"He was a kid who was playing with men," Bengie said. "That right there made Yadi who he is right now. People think that the Minor Leagues did it. Yes, it helped. But in my mind, when my dad took him and put him in that amateur league, that's when he became a man."
As a child, Yadier Molina floated around the baseball diamond. Almost always, though, he found his way back behind the plate. He began catching around age 5, and Bengie recalls how his younger brother would always be the first player taken in the youth league draft.
Yadier got noticed in the amateur leagues and was eventually taken by the Cardinals with their fourth-round pick in the 2000 draft. Once in the Cardinals' system, he learned from famed instructor Dave Ricketts, as well as Mike Matheny, who, after one Spring Training workout, broke the news to his wife, Kristen.
"I saw the kid," Matheny told her, "who is going to steal my job."
Matheny continues to be amazed. In a year when the Cardinals were boosted by the contributions of so many rookie pitchers, Molina was the constant. "Follow Yadi," became a mantra of sorts as each new wave of players arrived. The young pitchers certainly had the prerogative to shake off their catcher; regardless, most didn't.
"It definitely takes a lot of pressure off of us," rookie Kevin Siegrist said. "He encourages us to throw what we want to throw, and pretty much 100 percent of the time, he's right. If we execute what he calls, we're going to have good success."
In 2013, Molina posted a catcher's ERA of 3.16, the lowest of his career and fourth lowest in the Majors in 2013. He also caught a National League-most 1,115 innings despite battling a knee injury that put him on the disabled list for two weeks.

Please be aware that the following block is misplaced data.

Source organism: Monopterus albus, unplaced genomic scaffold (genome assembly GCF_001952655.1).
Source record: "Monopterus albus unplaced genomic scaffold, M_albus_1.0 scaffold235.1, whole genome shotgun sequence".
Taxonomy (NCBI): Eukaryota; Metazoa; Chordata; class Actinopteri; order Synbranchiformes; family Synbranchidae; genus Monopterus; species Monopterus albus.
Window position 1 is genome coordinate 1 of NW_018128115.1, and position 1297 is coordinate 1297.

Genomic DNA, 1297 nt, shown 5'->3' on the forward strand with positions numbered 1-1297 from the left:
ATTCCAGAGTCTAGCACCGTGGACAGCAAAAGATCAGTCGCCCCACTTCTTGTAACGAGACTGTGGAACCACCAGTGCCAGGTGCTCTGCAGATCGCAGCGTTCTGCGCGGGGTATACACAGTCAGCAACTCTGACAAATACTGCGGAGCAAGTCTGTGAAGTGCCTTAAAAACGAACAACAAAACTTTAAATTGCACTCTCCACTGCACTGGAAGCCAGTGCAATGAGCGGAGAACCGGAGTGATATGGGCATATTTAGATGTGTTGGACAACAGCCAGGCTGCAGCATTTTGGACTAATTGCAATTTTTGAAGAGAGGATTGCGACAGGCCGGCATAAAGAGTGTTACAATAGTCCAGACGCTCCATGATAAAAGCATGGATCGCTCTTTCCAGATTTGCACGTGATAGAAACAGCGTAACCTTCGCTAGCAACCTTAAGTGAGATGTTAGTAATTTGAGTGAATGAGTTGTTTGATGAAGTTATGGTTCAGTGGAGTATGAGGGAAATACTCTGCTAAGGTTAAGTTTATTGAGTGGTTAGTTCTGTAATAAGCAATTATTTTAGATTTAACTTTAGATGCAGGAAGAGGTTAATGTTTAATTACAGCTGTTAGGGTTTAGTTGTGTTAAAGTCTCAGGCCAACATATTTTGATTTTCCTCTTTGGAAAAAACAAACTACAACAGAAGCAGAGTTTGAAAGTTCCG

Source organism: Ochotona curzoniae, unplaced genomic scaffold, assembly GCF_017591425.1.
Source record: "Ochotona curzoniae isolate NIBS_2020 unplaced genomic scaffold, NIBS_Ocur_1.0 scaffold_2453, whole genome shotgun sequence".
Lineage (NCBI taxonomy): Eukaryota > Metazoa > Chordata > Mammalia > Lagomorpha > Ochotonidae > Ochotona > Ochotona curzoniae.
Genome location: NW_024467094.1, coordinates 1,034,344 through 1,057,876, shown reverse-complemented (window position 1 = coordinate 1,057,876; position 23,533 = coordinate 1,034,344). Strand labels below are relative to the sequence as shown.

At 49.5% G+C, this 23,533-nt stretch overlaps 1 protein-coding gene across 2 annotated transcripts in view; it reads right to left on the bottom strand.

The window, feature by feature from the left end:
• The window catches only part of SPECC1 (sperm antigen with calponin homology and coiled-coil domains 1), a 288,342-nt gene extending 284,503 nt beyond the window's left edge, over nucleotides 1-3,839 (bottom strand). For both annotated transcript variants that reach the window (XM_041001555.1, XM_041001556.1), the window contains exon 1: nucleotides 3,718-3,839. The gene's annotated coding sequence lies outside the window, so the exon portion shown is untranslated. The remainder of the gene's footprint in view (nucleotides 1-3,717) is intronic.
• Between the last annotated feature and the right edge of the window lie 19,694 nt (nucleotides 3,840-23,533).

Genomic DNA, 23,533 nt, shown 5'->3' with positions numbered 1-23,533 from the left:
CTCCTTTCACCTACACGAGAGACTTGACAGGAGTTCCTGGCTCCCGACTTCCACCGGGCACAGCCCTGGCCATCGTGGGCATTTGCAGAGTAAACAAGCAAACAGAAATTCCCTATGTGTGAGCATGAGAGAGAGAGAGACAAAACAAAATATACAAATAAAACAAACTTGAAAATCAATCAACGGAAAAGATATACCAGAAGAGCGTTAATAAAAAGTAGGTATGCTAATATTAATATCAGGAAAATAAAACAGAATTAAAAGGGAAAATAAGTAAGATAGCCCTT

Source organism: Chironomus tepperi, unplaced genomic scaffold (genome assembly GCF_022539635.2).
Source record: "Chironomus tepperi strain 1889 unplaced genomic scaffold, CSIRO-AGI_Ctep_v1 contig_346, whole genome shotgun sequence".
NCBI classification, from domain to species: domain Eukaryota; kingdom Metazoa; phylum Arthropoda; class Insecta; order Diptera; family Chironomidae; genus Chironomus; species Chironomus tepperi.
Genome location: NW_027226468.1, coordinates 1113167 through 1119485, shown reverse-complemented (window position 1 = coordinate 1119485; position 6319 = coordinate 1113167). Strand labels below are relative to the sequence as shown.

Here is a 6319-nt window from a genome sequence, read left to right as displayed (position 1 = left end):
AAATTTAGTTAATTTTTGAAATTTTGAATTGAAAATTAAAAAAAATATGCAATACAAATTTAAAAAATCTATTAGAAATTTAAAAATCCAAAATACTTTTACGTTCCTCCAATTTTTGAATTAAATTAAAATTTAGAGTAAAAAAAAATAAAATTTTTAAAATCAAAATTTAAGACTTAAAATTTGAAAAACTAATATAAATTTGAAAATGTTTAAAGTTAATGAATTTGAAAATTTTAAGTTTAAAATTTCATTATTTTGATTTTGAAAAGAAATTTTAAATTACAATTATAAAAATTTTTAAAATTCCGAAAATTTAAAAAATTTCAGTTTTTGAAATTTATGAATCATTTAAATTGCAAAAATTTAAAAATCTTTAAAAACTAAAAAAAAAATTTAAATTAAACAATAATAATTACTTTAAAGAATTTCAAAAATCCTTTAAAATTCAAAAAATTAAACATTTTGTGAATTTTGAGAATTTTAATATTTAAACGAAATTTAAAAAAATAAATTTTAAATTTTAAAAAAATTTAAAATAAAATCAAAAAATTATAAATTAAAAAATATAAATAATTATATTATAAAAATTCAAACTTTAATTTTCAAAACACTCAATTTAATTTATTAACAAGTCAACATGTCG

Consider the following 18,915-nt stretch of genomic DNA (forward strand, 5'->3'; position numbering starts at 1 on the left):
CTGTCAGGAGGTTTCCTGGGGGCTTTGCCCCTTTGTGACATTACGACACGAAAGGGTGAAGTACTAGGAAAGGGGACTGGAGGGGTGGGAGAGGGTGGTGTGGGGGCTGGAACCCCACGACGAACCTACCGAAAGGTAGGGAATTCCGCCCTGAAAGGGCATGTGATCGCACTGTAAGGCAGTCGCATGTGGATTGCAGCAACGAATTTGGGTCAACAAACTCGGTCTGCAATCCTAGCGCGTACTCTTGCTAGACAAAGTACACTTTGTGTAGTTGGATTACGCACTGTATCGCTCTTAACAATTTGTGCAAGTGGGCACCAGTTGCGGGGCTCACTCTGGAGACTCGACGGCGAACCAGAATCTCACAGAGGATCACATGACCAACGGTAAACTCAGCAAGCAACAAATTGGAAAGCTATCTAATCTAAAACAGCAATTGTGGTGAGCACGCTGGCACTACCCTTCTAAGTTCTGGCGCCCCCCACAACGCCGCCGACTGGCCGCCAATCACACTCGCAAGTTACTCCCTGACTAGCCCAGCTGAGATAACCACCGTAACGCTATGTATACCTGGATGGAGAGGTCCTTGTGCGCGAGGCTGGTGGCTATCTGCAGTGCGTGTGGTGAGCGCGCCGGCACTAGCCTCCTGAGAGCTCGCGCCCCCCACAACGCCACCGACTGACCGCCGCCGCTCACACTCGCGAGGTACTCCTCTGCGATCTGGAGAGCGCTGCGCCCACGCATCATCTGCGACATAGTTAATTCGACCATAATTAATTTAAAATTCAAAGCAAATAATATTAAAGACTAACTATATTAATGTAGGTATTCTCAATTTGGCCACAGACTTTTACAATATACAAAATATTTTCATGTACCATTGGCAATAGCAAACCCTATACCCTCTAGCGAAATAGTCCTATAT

He has navigated several kids through the biggest appearances of their career, oftentimes initiating mound meetings to calm them down as things look to be going awry. Matheny has joked that he wants to learn what exactly it is that Molina says, since more times than not instant execution follows.
During Spring Training, Molina is among the earliest to arrive each morning. He's typically among the last to leave the field, too. In between, not only is he working to get better, but he is tutoring the organization's young catchers on how to also improve.
"I never worked that hard, to tell you the truth," Bengie Molina said. "It's not that I didn't work hard, but not that hard. It was amazing the way he worked. It was no wonder he's the best in the world. It doesn't happen by accident. It happens through a lot of work."
Molina has emerged as the face of a Cardinals franchise now seeking its third World Series championship since the catcher made his Major League debut.
"You have the baseball tangibles that he displays, whether it's defense, what he does from an offensive standpoint now that he's put himself in an elite category, especially with what position he plays," Cardinals GM John Mozeliak said. "But I also think there are things that he's grown into, like his leadership. He's almost sort of the glue of the club. You see it in the way he carries himself and the way his teammates respect him. When you combine the baseball skills with all that, it shows the importance of what he brings to the team." (Jennifer Langosch - MLB.com - 10/21/13)
A few hours before the Rays and Cardinals opened their two-game series at Tropicana Field in June 2014, Yadier stood on his dugout steps. He leaned on the railing and looked out toward center field, where his 5-year-old son was stretching with his brother, Jose, and the rest of the Tampa Bay players.
"Right now, he's having a blast," said Molina as the one red shirt bobbed back and forth among the Rays' light blues. "He loves baseball, he loves to be around players, he watches highlights every day and every night. Just to be here with his uncle, it's a great time for him." (Adler - mlb.com - 6/10/14)